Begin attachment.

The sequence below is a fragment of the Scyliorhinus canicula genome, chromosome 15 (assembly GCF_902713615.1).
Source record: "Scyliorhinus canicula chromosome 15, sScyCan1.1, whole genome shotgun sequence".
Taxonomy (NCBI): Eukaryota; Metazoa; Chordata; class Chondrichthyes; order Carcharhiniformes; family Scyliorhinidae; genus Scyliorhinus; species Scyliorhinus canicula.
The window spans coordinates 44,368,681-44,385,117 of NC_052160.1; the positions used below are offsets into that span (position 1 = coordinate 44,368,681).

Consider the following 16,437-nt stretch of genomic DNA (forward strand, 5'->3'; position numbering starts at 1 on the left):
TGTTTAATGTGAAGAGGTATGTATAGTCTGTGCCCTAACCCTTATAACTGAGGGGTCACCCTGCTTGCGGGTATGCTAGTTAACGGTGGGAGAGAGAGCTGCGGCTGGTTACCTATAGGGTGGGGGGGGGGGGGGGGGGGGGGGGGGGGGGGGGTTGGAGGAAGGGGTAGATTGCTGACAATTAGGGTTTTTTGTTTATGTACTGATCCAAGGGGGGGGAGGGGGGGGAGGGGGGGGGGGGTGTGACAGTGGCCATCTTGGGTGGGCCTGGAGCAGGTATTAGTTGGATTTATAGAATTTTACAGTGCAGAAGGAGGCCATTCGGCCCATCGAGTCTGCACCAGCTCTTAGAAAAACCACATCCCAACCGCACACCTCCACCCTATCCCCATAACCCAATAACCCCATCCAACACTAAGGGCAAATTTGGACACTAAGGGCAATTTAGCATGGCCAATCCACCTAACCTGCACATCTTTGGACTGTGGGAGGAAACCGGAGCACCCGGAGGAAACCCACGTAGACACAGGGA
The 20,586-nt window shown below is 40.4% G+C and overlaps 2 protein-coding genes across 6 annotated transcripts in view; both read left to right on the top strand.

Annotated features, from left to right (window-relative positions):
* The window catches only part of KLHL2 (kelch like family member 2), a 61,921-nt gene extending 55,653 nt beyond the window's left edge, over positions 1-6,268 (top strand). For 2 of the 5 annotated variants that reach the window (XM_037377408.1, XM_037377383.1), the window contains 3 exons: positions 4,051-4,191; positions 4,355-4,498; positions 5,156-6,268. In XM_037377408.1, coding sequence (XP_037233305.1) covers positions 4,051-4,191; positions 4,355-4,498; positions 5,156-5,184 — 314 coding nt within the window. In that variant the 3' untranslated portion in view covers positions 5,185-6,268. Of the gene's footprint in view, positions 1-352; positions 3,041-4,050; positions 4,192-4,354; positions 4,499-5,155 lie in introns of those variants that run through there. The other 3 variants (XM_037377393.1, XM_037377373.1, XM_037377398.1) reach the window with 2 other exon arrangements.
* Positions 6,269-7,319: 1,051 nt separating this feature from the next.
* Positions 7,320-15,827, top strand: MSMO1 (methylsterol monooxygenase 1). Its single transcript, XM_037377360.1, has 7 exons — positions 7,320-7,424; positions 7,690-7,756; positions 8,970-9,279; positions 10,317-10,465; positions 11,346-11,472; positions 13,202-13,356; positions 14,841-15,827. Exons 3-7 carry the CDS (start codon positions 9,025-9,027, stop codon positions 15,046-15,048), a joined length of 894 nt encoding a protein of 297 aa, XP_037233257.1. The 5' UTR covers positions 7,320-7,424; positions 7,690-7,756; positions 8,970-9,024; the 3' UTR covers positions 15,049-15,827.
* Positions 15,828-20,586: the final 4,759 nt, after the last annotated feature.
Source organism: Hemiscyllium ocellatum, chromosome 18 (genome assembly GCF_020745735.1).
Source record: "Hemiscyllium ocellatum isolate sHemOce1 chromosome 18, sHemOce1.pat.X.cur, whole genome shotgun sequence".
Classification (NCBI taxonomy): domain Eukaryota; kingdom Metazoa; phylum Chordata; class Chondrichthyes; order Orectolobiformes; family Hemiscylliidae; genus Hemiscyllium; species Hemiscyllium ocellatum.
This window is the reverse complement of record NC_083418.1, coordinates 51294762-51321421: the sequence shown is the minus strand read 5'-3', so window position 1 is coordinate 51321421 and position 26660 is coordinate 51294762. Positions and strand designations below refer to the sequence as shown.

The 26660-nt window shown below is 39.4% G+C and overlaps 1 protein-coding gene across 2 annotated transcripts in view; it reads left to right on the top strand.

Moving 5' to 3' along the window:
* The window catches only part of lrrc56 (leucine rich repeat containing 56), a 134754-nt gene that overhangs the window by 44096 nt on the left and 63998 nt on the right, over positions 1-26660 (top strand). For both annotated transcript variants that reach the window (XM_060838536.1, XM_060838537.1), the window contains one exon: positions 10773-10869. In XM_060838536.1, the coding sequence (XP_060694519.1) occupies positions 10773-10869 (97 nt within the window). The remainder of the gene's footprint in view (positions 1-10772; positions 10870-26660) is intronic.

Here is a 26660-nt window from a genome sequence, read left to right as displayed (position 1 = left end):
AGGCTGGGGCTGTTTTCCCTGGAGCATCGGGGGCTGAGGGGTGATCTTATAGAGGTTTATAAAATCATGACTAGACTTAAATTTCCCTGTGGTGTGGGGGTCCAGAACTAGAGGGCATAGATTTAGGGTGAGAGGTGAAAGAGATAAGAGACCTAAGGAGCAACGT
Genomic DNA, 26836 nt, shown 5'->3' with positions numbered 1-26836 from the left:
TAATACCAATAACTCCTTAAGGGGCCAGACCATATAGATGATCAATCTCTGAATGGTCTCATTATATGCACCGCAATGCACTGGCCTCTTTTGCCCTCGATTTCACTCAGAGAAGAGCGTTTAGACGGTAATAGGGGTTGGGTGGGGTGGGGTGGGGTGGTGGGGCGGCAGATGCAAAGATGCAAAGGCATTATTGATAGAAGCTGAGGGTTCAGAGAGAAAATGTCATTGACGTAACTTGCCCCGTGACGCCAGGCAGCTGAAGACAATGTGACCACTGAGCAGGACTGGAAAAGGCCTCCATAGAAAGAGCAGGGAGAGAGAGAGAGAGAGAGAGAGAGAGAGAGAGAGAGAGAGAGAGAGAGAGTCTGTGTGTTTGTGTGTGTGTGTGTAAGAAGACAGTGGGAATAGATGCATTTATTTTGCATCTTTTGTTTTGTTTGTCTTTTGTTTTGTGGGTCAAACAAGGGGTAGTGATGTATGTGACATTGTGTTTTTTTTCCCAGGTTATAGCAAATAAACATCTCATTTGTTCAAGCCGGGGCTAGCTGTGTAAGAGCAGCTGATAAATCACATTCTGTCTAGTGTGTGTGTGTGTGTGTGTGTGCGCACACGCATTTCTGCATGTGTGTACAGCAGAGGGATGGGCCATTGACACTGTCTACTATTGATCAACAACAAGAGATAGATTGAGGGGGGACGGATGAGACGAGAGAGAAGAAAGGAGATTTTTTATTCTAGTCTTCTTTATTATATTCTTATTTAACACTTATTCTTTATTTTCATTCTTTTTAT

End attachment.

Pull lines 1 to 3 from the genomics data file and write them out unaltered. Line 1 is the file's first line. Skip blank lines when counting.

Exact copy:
The sequence below is a fragment of the Scyliorhinus canicula genome, chromosome 15 (assembly GCF_902713615.1).
Source record: "Scyliorhinus canicula chromosome 15, sScyCan1.1, whole genome shotgun sequence".
Taxonomy (NCBI): Eukaryota; Metazoa; Chordata; class Chondrichthyes; order Carcharhiniformes; family Scyliorhinidae; genus Scyliorhinus; species Scyliorhinus canicula.